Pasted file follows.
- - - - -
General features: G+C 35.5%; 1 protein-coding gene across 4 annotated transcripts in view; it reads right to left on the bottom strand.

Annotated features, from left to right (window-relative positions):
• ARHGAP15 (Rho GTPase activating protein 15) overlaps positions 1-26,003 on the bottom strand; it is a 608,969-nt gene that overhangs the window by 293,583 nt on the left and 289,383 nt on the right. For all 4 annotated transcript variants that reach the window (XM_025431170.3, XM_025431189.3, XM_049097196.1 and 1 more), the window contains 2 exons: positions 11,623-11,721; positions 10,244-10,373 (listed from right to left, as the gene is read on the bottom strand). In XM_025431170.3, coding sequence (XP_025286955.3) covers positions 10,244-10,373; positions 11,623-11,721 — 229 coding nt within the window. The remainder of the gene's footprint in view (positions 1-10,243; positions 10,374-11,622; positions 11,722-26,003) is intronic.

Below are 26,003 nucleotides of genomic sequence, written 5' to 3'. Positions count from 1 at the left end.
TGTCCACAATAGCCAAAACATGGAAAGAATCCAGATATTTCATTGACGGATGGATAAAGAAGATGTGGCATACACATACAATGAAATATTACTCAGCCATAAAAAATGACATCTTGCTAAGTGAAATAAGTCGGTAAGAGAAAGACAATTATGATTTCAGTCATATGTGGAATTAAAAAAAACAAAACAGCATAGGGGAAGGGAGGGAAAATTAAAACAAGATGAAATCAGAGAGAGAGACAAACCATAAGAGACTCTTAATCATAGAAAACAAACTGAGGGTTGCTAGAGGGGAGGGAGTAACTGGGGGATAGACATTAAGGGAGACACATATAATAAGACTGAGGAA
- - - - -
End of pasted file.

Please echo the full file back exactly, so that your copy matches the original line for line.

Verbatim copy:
General features: G+C 35.5%; 1 protein-coding gene across 4 annotated transcripts in view; it reads right to left on the bottom strand.

Annotated features, from left to right (window-relative positions):
• ARHGAP15 (Rho GTPase activating protein 15) overlaps positions 1-26,003 on the bottom strand; it is a 608,969-nt gene that overhangs the window by 293,583 nt on the left and 289,383 nt on the right. For all 4 annotated transcript variants that reach the window (XM_025431170.3, XM_025431189.3, XM_049097196.1 and 1 more), the window contains 2 exons: positions 11,623-11,721; positions 10,244-10,373 (listed from right to left, as the gene is read on the bottom strand). In XM_025431170.3, coding sequence (XP_025286955.3) covers positions 10,244-10,373; positions 11,623-11,721 — 229 coding nt within the window. The remainder of the gene's footprint in view (positions 1-10,243; positions 10,374-11,622; positions 11,722-26,003) is intronic.

Below are 26,003 nucleotides of genomic sequence, written 5' to 3'. Positions count from 1 at the left end.
TGTCCACAATAGCCAAAACATGGAAAGAATCCAGATATTTCATTGACGGATGGATAAAGAAGATGTGGCATACACATACAATGAAATATTACTCAGCCATAAAAAATGACATCTTGCTAAGTGAAATAAGTCGGTAAGAGAAAGACAATTATGATTTCAGTCATATGTGGAATTAAAAAAAACAAAACAGCATAGGGGAAGGGAGGGAAAATTAAAACAAGATGAAATCAGAGAGAGAGACAAACCATAAGAGACTCTTAATCATAGAAAACAAACTGAGGGTTGCTAGAGGGGAGGGAGTAACTGGGGGATAGACATTAAGGGAGACACATATAATAAGACTGAGGAA